I get a lot of questions about the two schools that I study at, and so I thought I would write about them as a reference point for any and all asking. After all, we as actors have very little money to spend, so why not be a bit informed before spending it. I think I am in an interesting place to be writing this piece, considering I have not finished either school, but am simply in the midst of doing so.
Background of Tim: At Upright Citizens Brigade, I have finished UCB 401 twice and am now in my first Advanced Study starting the first week of March. At Groundlings, I have completed Advanced Improv and have been on the wait list for Writing Lab for almost a year.
In other words, I am on the cusp of what both schools refer to as their “Performance Track”. Woo.
Below are my thoughts. They reference the main curriculum and the main shows. There are dozens of extra classes at each school and countless shows at each theatre that feature every form of comedy imaginable. This is because of the complex backgrounds of each and every performer and teacher at the schools.
So let’s get to it. The title of the post mentions “and (but not vs.)” and I want to tackle that fact first. These schools are not in competition. After having a hunch myself, I had the great pleasure of confirming this fact with the head of the Groundlings school firsthand after a few brews at Dark Room. They offer a different product- plain and simple.
Product Offered: Curriculum
The first thing to note is that UCB specializes in long-form, and Groundlings in short-form. That info you can get from a google search. What I have come to realize is that UCB offers a tool that is in addition to your acting technique, whereas Groundlings is a tool to improve your acting technique.
Since it is in addition, you do not have to be an actor to take and love UCB’s classes, nor to be a great long-form performer. I have seen many “non-acting” writers, and even some “non-acting” non-writers, absolutely DESTROY crowds in improv shows. The skill of Acting (or Acting Training, specifically) is not always necessary. Long-form relies on truth-telling, commitment, and a simple identification of what’s funny. Longform scenes primarily contain justified dialogue as a means of adding information. UCB curriculum teaches you the aforementioned, and how to better it. That’s not to say acting doesn’t help in long-form improv; it most certainly does. The art of acting focuses much on truth-telling and commitment, and aids the long-form improviser in even more ways like spacework, dialects, character work, stage picture, etc.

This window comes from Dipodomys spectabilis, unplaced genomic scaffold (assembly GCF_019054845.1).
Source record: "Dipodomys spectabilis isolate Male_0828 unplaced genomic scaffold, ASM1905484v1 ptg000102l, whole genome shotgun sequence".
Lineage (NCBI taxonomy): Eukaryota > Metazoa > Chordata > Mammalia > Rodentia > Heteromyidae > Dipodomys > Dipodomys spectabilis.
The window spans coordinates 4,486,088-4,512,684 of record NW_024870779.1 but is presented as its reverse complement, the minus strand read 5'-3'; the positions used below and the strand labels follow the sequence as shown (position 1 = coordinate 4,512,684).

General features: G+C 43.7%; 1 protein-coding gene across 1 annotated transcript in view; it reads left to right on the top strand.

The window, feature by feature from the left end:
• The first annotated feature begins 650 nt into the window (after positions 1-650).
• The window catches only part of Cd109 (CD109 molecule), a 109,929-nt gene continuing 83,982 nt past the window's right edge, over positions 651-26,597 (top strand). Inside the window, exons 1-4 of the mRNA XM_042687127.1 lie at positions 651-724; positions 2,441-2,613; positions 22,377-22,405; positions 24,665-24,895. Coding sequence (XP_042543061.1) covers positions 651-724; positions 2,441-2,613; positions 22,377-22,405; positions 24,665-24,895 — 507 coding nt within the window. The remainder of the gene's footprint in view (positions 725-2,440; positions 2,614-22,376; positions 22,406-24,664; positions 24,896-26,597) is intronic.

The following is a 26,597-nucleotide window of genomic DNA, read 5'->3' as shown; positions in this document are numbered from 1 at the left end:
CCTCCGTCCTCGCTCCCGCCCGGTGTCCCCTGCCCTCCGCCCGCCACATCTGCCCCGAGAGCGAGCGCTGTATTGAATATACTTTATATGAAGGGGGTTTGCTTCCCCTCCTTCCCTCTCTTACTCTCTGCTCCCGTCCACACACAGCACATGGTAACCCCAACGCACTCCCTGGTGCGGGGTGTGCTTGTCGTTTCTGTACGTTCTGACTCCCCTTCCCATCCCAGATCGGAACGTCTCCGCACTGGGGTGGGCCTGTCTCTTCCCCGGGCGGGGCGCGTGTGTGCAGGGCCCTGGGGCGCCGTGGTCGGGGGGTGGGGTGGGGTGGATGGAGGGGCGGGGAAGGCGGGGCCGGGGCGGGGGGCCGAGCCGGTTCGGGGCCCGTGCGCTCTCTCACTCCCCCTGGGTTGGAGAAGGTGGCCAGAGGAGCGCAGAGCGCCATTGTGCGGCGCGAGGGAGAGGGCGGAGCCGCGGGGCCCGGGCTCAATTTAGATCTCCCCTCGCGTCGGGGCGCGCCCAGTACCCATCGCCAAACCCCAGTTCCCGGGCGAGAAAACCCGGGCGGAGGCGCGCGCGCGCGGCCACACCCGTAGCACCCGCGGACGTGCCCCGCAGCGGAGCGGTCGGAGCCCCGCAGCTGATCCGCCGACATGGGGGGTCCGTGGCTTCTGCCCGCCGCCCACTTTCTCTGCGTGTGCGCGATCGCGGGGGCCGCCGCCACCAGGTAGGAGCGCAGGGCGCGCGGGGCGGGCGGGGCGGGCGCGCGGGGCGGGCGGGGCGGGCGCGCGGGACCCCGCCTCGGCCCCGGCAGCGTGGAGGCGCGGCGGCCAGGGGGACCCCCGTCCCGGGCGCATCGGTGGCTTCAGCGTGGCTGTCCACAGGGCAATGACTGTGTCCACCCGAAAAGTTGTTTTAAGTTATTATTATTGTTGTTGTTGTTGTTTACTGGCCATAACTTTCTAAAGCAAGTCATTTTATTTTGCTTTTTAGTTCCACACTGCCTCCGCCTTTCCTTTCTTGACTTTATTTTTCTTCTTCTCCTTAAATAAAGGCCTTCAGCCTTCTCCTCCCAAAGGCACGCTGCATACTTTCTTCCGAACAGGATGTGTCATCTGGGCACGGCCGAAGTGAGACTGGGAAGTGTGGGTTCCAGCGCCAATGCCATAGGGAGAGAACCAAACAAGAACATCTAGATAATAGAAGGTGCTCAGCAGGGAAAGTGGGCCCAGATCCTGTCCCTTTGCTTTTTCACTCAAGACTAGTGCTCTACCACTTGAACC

Groundlings classes improve acting technique. Since Groundlings focuses on character work, their curriculum is almost necessary to the actor. Different from long form, with short form one has very little time to fully inform the audience of their point-of-view. Therefore, dialogue is only one way to add information. Spacework, emotion, stage picture, and character are the others. Without acting, a groundlings scene would be very dry and uneventful because of the lack of training in “funny-identification”. It is also important to note that Groundlings training involves a director who leads the scene or game.
Yes, games. In a Groundlings class, unlike at UCB, there are “improv games” which are important to the curriculum and training. A few that come to mind (and my faves) are:
1) Family Dinner where the audience gives the improvisers a recent event (ex: father lost job, son busted for pot, daughter wrecked family car, mother ran over dog) and the improvisers try their best not to bring it up, but rather move on with the family dinner.
2) Talk Show where the audience gives a name of a talk show, a topic, and a personality trait for the 3-panelists.
3)Genres where the director gives a genre (Shakespeare, Dickens, Sorkin, Film Noire) and the audience gives the improvisers an activity or job.
In any of the above games, the director can stop the scene and give the improvisers a new gift throughout. This, again, is exclusive to Groundlings (in this context).
My friend Johnny, drew an infographic about what we learn at Groundlings. Maybe this will help you understand. If not, you will at least know how to plan out a meth lab.
Product Offered: Performances
The performances of each are geared towards different audiences. This section should help explain why Groundlings charges $15+ on most shows and UCB charges $5-10 on all shows that are not free.
The simplest way to explain it is to say that UCB performers perform for their peers and Groundlings perform for comedy audiences.